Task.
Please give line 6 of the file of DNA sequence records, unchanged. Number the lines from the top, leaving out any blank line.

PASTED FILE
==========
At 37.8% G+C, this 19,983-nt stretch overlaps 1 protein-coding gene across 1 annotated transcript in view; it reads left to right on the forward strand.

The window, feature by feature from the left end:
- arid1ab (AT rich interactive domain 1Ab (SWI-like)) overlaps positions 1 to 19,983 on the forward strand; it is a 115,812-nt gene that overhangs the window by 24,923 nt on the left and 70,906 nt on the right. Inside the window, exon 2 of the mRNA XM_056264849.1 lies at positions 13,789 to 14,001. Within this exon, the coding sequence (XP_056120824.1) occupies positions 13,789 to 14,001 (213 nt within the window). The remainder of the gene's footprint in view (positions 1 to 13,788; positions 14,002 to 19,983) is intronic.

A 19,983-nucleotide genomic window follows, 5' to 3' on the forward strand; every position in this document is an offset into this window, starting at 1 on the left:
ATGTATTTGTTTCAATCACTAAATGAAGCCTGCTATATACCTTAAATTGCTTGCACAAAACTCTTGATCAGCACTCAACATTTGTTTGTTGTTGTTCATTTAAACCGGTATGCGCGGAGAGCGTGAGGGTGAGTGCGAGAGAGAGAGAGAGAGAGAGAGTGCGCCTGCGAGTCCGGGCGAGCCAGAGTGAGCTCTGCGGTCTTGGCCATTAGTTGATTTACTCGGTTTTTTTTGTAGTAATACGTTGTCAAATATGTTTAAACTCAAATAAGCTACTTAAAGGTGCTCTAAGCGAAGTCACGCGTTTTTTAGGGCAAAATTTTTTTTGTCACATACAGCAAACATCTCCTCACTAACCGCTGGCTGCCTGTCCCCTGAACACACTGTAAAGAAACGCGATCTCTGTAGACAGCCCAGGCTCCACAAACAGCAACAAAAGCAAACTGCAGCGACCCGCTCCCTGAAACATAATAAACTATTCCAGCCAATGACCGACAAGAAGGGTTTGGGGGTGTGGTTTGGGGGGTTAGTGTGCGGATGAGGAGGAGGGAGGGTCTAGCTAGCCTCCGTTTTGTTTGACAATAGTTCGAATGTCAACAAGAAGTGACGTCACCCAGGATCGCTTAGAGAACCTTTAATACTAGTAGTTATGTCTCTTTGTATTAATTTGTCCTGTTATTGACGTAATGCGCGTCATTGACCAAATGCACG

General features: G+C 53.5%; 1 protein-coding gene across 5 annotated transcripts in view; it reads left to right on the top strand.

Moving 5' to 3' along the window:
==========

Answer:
General features: G+C 53.5%; 1 protein-coding gene across 5 annotated transcripts in view; it reads left to right on the top strand.